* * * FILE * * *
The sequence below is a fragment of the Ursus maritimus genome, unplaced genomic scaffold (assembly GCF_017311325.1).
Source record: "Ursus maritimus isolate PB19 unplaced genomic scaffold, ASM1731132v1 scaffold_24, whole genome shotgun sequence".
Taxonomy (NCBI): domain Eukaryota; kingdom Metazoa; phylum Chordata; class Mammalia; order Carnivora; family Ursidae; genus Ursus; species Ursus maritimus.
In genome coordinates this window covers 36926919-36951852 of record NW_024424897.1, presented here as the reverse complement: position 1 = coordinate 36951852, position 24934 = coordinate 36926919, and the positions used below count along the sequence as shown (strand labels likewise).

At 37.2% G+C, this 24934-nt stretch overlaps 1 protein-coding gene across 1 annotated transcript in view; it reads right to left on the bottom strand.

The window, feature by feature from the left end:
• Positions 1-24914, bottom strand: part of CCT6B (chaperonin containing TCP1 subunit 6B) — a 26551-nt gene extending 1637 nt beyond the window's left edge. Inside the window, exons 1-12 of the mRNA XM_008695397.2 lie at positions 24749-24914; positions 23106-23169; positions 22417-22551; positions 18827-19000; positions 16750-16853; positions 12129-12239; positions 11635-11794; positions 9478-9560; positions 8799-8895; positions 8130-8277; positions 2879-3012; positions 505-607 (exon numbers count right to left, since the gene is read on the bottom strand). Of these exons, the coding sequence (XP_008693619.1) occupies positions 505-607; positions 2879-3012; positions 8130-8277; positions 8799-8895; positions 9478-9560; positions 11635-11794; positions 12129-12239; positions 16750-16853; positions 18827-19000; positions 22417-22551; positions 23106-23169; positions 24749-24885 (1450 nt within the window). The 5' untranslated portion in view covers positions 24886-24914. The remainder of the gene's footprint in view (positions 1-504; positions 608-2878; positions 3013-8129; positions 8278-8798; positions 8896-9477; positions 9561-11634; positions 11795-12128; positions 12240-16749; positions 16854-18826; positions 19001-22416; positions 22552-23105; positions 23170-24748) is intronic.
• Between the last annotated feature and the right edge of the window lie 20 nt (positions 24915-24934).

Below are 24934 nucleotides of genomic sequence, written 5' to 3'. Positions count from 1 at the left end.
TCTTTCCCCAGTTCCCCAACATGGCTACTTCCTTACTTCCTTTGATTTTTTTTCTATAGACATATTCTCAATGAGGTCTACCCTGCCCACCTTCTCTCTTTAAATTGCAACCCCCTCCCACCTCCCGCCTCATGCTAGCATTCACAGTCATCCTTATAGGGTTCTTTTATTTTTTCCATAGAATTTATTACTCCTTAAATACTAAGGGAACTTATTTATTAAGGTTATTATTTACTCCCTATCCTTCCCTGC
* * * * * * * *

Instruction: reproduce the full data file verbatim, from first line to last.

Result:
The sequence below is a fragment of the Ursus maritimus genome, unplaced genomic scaffold (assembly GCF_017311325.1).
Source record: "Ursus maritimus isolate PB19 unplaced genomic scaffold, ASM1731132v1 scaffold_24, whole genome shotgun sequence".
Taxonomy (NCBI): domain Eukaryota; kingdom Metazoa; phylum Chordata; class Mammalia; order Carnivora; family Ursidae; genus Ursus; species Ursus maritimus.
In genome coordinates this window covers 36926919-36951852 of record NW_024424897.1, presented here as the reverse complement: position 1 = coordinate 36951852, position 24934 = coordinate 36926919, and the positions used below count along the sequence as shown (strand labels likewise).

At 37.2% G+C, this 24934-nt stretch overlaps 1 protein-coding gene across 1 annotated transcript in view; it reads right to left on the bottom strand.

The window, feature by feature from the left end:
• Positions 1-24914, bottom strand: part of CCT6B (chaperonin containing TCP1 subunit 6B) — a 26551-nt gene extending 1637 nt beyond the window's left edge. Inside the window, exons 1-12 of the mRNA XM_008695397.2 lie at positions 24749-24914; positions 23106-23169; positions 22417-22551; positions 18827-19000; positions 16750-16853; positions 12129-12239; positions 11635-11794; positions 9478-9560; positions 8799-8895; positions 8130-8277; positions 2879-3012; positions 505-607 (exon numbers count right to left, since the gene is read on the bottom strand). Of these exons, the coding sequence (XP_008693619.1) occupies positions 505-607; positions 2879-3012; positions 8130-8277; positions 8799-8895; positions 9478-9560; positions 11635-11794; positions 12129-12239; positions 16750-16853; positions 18827-19000; positions 22417-22551; positions 23106-23169; positions 24749-24885 (1450 nt within the window). The 5' untranslated portion in view covers positions 24886-24914. The remainder of the gene's footprint in view (positions 1-504; positions 608-2878; positions 3013-8129; positions 8278-8798; positions 8896-9477; positions 9561-11634; positions 11795-12128; positions 12240-16749; positions 16854-18826; positions 19001-22416; positions 22552-23105; positions 23170-24748) is intronic.
• Between the last annotated feature and the right edge of the window lie 20 nt (positions 24915-24934).

Below are 24934 nucleotides of genomic sequence, written 5' to 3'. Positions count from 1 at the left end.
TCTTTCCCCAGTTCCCCAACATGGCTACTTCCTTACTTCCTTTGATTTTTTTTCTATAGACATATTCTCAATGAGGTCTACCCTGCCCACCTTCTCTCTTTAAATTGCAACCCCCTCCCACCTCCCGCCTCATGCTAGCATTCACAGTCATCCTTATAGGGTTCTTTTATTTTTTCCATAGAATTTATTACTCCTTAAATACTAAGGGAACTTATTTATTAAGGTTATTATTTACTCCCTATCCTTCCCTGC